314(b): Beware of Oversharing
Under section 314(b) of the Patriot Act, credit unions, and other financial institutions, are permitted to share information with one another regarding individuals they suspect may be involved in terrorist or money laundering activities. Those institutions who elect to share information under 314(b) are provided with a safe harbor from liability if they notify FinCEN of their intent to share, verify that the institution with whom it will share information with has also notified FinCEN of its intent to share, use the shared information only for the permissible purposes and have procedures in place to protect the shared information. See, 31 C.F.R. § 1010.540(b).
One question that often comes up for 314(b) sharing is what type of information can be shared under the safe harbor. Of course, any information directly related to possible terrorist and money laundering activities may be shared, but what about other types of suspected criminal activities, such as fraud? Information about these types of activities can be shared under the 314(b) safe harbor, but only in certain circumstances. FinCEN guidance in this area can be a bit confusing so it's helpful to break it down into a few steps to determine when credit unions are permitted to share information about these types of activities:
- Whether the credit union suspects a specified unlawful activity has occurred;
- Whether a transaction involving the proceeds from that activity has taken place; and
- Whether that transaction is part of a terrorist or money laundering scheme.
First, what types of activities are considered "specified unlawful activities" (SUAs)? FinCEN guidance points to the Patriot Act to determine which activities are SUAs. The Act defines a "specified unlawful activity" rather broadly to include financial transactions resulting from the distribution of controlled substances or extortion, fraud, bribery, trafficking and counterfeiting, as well as many other federal criminal offenses. See, 18 U.S.C. § 1956(c)(7). So, the first step in determining whether information can be shared under 314(b)'s safe harbor is to review the activity involved and establish that a SUA has occurred or that the credit union suspects a SUA has occurred.
Second, has a transaction involving the proceeds from a SUA taken place? FinCEN 2009-G002 explains that a credit union may share information if it "suspects that the transaction may involve the proceeds of one or more SUAs." This phrasing is important because it establishes the fact that the credit union must first suspect that a SUA has occurred. Additionally, FinCEN 2012-R006 explains that a credit union may not share information solely to determine whether a SUA has occurred. This means that sharing in order to establish suspicion that a SUA has occurred is not permissible; sharing is only permitted once the credit union has already established that it suspects a specified unlawful activity has occurred.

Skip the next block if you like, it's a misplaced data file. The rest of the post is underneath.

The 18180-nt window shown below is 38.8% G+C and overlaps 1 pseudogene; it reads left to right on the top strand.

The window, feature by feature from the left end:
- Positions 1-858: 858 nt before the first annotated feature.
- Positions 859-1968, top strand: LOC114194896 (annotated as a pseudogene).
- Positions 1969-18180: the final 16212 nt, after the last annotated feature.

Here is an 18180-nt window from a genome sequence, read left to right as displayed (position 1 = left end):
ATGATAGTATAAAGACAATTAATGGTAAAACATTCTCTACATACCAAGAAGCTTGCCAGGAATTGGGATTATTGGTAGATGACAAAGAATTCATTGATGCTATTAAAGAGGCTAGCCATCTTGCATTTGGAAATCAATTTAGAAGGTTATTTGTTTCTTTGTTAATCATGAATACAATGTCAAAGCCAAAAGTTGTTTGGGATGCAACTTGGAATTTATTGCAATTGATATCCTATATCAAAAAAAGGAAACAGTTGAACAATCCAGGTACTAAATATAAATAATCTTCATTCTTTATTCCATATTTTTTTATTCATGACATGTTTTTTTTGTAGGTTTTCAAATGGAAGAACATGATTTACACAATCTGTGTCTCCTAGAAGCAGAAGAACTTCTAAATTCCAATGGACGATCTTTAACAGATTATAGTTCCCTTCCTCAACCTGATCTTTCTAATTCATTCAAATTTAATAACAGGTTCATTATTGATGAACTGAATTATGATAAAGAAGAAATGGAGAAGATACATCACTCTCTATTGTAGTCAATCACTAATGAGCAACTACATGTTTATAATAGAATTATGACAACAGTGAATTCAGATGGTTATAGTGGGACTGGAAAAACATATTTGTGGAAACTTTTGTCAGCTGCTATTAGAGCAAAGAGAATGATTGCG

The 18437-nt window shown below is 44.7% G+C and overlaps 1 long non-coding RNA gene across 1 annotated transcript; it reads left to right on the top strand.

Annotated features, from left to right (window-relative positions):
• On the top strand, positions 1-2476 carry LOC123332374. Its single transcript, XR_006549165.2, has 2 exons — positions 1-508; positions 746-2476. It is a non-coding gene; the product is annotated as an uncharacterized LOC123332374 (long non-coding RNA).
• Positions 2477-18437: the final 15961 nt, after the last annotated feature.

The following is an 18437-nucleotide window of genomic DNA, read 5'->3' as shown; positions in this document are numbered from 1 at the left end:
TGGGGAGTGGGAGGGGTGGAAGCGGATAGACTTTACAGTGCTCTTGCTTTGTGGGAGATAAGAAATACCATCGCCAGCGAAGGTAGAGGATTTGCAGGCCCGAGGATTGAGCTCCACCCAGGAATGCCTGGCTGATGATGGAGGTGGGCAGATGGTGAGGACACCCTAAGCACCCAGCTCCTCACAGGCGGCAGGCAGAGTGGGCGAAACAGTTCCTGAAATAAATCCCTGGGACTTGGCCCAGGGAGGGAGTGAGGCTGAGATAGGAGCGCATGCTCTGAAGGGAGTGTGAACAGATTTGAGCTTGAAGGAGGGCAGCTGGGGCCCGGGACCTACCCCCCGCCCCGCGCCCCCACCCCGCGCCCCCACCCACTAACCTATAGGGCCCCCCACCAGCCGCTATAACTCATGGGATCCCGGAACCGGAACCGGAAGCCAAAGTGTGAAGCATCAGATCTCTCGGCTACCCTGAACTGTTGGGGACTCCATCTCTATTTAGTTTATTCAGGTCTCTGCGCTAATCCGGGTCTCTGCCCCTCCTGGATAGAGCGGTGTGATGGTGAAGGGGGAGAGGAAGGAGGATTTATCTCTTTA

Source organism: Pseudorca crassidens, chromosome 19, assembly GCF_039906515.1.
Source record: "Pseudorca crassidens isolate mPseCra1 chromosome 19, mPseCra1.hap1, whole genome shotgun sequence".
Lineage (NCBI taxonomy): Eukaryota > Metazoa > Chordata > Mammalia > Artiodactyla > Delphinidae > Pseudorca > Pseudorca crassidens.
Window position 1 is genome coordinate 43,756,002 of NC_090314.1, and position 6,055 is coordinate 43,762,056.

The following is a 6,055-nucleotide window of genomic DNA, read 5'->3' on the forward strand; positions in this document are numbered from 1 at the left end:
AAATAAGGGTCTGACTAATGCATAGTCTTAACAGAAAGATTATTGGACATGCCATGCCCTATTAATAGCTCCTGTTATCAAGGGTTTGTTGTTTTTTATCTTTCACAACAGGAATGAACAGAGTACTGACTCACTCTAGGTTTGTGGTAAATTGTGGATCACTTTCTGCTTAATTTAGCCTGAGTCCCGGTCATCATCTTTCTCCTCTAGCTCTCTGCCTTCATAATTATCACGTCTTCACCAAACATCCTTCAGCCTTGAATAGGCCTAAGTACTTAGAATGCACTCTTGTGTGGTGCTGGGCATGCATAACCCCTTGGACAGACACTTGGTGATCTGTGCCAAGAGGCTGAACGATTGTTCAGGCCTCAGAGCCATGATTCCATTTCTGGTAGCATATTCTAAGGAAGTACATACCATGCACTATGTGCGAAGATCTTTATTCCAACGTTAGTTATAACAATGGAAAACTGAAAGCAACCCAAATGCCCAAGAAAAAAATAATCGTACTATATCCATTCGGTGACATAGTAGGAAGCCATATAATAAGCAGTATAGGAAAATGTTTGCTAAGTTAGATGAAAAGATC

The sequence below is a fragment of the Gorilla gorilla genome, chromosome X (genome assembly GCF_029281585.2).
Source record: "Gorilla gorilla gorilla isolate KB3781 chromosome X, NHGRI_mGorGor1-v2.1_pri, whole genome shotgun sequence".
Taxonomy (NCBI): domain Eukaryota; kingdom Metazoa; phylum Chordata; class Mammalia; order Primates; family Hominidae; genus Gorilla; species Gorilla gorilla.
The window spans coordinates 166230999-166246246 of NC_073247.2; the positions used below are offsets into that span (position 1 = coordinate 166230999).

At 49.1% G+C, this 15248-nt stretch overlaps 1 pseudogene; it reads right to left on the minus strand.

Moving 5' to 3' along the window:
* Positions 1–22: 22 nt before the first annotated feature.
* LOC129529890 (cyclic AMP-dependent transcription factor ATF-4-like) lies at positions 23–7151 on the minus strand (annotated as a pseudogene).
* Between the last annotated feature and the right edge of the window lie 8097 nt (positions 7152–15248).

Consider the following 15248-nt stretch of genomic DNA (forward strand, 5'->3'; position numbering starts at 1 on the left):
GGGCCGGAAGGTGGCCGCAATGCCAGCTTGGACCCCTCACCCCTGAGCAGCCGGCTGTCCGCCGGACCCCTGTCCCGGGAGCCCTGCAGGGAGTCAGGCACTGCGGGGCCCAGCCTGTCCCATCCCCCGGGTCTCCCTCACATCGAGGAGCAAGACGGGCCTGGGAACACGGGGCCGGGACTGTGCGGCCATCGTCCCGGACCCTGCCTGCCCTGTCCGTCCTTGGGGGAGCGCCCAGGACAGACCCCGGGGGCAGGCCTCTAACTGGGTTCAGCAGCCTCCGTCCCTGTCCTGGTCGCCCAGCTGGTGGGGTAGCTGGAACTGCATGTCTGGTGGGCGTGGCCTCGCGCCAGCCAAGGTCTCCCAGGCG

For example, suppose John Doe is a pusher for Jane Doe's international drug operation. John sells the drugs then deposits the proceeds at ABC credit union. Under FinCEN guidance, ABC may not share information in order to determine whether the proceeds came from drug sales. However, ABC may share information once it suspects that the proceeds are from drug sales.
Finally, is the transaction part of a terrorist or money laundering scheme? FinCEN 2009-G002 explains that the purpose of 314(b) sharing is "to identify and report activities that the financial institution 'suspects may involve possible terrorist financing or money laundering'". Even if the credit union suspects that a transaction involved the proceeds from a SUA, it may only share information if it also suspects that the SUA relates to terrorist or money laundering activities. In the fraud context, this means that even if the credit union suspects a fraud has occurred and there is a transaction involving the proceeds from that fraud, the credit union may only share information about that fraud if the credit union also suspects the fraud is part of a terrorist or money laundering scheme.
When it comes to sharing information about SUAs, a credit union would need to review all the facts involved and ensure that all three elements have been satisfied: the credit union knows or suspects a SUA has occurred, a transaction involving the proceeds from that SUA has occurred and that transaction is part of terrorist or money laundering activities. It is important that all three of these elements are present in order to stay within the 314(b) safe harbor. Sharing information about fraud may be important to help prevent further harm, but if the fraud does not relate to terrorist or money laundering activities, a credit union may lose its safe harbor protection by oversharing. This of course does not mean that the credit union cannot do anything, rather state law may allow the credit union to report the fraud to the local police and depending on the circumstances, a SAR may be appropriate.
About the Author
Jennifer Aguilar, NCCO, was named regulatory compliance counsel in February 2017. In this role, Aguilar helps credit unions with a variety of compliance issues.